In terms of singing, Johan Botha proved to be the star of the evening. Botha’s voice was golden, searing with brightness and clarity. Anja Kampe’s Sieglinde seemed to have some difficulty at the beginning, including a botched entrance near “Der Manner Sippe…” and a slight tendency to scream when trying to hit top notes from above (when she ascended from her mid tessitura she sounded just fine). Otherwise, Kampe was fiesty and fiery, both vocally and dramatically. When Siegmund was killed by Hunding, Kampe’s Sieglinde exerted a heart-achingly chilly cry, at roof-shattering decibels, that I believe shocked even the most seasoned Wagnerians. Catherine Foster, as Brünnhilde, was a little bit of a letdown. Foster shrieked her way out of some top notes, but more fatally, didn’t sound like she has inhabited the role. Claudia Mahnke, as Fricka, found much better vocal support and projection tonight than last night — her voice portrayed someone with sensitivity and self-esteem, exactly how I would imagine someone in Fricka’s position to be. Maestro Petrenko started rather slowly, sped up towards the end of Act I, and maintained a steady pace till the end.

Das Rheingold — first reaction

Date: July 26, 2013
Conductor: Kirill Petrenko
Production: Frank Castorf
Location: Festspielhaus, Bayreuth.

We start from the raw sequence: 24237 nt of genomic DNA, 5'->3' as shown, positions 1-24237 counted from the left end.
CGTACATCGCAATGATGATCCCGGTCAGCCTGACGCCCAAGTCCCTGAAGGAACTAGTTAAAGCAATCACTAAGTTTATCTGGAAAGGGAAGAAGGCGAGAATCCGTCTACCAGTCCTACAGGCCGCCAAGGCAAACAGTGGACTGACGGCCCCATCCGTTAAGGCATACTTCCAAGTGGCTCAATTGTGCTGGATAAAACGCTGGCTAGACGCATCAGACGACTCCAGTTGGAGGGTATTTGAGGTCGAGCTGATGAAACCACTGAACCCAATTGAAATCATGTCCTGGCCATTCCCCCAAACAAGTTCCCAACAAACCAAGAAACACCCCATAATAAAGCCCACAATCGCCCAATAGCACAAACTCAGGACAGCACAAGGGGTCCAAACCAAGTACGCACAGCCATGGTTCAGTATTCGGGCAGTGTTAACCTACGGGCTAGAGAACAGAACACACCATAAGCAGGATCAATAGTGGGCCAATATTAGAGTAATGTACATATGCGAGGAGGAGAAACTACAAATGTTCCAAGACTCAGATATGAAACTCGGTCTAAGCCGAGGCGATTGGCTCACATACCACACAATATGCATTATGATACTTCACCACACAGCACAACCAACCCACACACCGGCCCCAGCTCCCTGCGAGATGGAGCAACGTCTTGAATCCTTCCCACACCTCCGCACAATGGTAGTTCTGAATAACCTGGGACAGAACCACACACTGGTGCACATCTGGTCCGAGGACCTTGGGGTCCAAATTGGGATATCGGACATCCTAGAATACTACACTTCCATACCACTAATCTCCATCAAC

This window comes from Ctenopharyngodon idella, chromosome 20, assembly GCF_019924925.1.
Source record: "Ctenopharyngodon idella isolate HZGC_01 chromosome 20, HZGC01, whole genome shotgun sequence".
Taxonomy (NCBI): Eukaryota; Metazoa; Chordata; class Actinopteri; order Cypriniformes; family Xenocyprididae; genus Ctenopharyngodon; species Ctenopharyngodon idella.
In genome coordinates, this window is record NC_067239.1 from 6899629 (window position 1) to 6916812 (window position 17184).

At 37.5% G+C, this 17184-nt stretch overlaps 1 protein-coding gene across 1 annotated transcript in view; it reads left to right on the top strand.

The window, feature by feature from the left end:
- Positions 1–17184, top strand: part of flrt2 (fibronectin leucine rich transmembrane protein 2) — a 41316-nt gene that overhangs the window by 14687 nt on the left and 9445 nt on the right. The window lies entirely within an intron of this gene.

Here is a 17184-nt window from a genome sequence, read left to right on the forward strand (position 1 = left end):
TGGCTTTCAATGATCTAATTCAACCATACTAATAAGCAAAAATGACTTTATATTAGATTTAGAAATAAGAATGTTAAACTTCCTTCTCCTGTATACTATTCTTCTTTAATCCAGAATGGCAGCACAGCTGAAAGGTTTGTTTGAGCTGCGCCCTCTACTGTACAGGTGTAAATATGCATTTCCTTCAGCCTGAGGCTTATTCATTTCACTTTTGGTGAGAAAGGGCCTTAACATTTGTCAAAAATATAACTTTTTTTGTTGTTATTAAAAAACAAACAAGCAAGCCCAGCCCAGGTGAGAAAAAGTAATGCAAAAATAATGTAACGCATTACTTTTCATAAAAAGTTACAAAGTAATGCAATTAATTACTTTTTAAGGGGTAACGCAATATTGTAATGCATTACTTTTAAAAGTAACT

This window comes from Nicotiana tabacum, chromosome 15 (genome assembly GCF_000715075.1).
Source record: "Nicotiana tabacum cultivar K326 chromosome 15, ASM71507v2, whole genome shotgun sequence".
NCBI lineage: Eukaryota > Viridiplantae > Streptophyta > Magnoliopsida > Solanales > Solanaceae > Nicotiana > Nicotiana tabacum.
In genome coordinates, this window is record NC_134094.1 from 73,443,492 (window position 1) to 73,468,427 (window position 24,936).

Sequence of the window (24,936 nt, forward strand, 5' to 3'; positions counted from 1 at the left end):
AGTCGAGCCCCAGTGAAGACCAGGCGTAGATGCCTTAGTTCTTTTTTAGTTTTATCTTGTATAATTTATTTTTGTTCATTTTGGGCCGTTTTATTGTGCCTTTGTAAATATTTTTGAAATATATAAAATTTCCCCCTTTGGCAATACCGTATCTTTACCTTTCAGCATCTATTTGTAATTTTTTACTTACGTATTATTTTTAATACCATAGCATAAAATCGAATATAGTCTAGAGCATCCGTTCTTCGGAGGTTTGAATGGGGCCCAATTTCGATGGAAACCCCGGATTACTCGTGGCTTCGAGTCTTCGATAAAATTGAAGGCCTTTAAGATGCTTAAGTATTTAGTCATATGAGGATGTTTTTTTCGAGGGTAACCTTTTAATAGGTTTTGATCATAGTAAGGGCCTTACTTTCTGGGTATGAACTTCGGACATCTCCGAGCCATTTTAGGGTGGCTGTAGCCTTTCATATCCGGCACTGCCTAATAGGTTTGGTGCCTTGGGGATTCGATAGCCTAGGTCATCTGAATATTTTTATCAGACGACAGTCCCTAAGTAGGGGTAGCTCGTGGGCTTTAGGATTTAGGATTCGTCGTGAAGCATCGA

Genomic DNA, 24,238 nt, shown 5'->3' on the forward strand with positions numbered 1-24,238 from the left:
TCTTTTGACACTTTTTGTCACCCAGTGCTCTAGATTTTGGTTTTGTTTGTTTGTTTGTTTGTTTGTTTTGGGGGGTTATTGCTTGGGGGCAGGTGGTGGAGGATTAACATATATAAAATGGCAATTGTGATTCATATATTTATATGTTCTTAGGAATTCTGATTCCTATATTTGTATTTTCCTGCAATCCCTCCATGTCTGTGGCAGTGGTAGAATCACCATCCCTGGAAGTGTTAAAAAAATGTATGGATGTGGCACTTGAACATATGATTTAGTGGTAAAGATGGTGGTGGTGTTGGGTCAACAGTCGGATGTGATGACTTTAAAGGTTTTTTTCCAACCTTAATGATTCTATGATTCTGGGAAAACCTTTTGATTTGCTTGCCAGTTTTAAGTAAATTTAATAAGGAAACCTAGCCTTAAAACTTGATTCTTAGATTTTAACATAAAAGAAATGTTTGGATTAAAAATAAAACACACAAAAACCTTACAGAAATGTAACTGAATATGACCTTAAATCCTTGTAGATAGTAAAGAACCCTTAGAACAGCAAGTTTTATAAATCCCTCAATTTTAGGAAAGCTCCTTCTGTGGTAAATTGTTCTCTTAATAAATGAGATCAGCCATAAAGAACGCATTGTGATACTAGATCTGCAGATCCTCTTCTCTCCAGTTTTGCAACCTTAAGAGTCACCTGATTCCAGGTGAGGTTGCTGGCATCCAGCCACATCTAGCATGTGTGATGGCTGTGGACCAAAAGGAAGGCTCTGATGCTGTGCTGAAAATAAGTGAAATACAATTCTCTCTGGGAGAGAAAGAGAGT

Frank Castorf’s concept is about the quest for oil, and Valhalla seems to be the profit-at-all-cost American oil corporation. The Gods are essentially Texas oil-riggers and/or those who benefit from the mining of black gold. Nibelheim is not so much a physical place as a metaphorical representation of oil profiteering. I shall withhold judgment regarding the production until the end of the cycle, but suffice to say, the production value (in terms of carpentry and overall craftsmanship) is exquisite. Everything from a road-side grocery store to a small road sign is meticulously made and spot on. In that sense, this production, set along America’s Route 66, is extremely visual, and perhaps a bit too visually stimulating. Some of these visual placements seem erroneous, including a sign that says “Wi-Fi here” when the rest of the set seems to point to an era before the dawn of computing. The use of live camera feeds, projected onto a large billboard-like screen on top of the set, reveals Castorf’s desire to give a different point of view to the Ring experience. As stage actors are filmed and projected onto the screen even though they are not singing or belong to that particular moment in libretto, some of these live camera feeds emanate the feel of reality TV a la Big Brother. The orchestra sounded small but compact, as I would expect from Bayreuth’s sunken pit. Maestro Kirill Petrenko seemed more willing to play with dynamics and speed, especially in the orchestral transitions — in a sense, more Furtwängler than Solti.